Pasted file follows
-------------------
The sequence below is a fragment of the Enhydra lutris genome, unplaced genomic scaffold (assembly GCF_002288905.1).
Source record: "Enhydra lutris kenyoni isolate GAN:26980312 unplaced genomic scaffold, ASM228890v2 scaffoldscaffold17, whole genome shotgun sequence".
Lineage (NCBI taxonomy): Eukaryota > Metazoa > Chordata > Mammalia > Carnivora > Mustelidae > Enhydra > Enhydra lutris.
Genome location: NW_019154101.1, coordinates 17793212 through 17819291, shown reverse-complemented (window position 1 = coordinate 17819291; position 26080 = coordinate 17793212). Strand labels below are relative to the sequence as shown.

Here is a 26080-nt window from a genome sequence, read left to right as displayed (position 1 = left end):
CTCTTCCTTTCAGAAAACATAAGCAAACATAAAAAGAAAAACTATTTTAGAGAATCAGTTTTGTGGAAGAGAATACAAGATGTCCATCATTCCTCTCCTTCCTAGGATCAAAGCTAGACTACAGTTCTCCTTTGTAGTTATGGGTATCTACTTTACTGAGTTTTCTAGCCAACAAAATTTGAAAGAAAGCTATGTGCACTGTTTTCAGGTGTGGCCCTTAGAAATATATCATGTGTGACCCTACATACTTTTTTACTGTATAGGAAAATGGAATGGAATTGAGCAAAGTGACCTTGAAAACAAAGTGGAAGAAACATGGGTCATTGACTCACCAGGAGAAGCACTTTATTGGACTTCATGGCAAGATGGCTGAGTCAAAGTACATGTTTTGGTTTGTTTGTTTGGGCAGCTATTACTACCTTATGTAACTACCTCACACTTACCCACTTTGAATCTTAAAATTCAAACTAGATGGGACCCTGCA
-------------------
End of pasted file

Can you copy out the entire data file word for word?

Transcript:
The sequence below is a fragment of the Enhydra lutris genome, unplaced genomic scaffold (assembly GCF_002288905.1).
Source record: "Enhydra lutris kenyoni isolate GAN:26980312 unplaced genomic scaffold, ASM228890v2 scaffoldscaffold17, whole genome shotgun sequence".
Lineage (NCBI taxonomy): Eukaryota > Metazoa > Chordata > Mammalia > Carnivora > Mustelidae > Enhydra > Enhydra lutris.
Genome location: NW_019154101.1, coordinates 17793212 through 17819291, shown reverse-complemented (window position 1 = coordinate 17819291; position 26080 = coordinate 17793212). Strand labels below are relative to the sequence as shown.

Here is a 26080-nt window from a genome sequence, read left to right as displayed (position 1 = left end):
CTCTTCCTTTCAGAAAACATAAGCAAACATAAAAAGAAAAACTATTTTAGAGAATCAGTTTTGTGGAAGAGAATACAAGATGTCCATCATTCCTCTCCTTCCTAGGATCAAAGCTAGACTACAGTTCTCCTTTGTAGTTATGGGTATCTACTTTACTGAGTTTTCTAGCCAACAAAATTTGAAAGAAAGCTATGTGCACTGTTTTCAGGTGTGGCCCTTAGAAATATATCATGTGTGACCCTACATACTTTTTTACTGTATAGGAAAATGGAATGGAATTGAGCAAAGTGACCTTGAAAACAAAGTGGAAGAAACATGGGTCATTGACTCACCAGGAGAAGCACTTTATTGGACTTCATGGCAAGATGGCTGAGTCAAAGTACATGTTTTGGTTTGTTTGTTTGGGCAGCTATTACTACCTTATGTAACTACCTCACACTTACCCACTTTGAATCTTAAAATTCAAACTAGATGGGACCCTGCA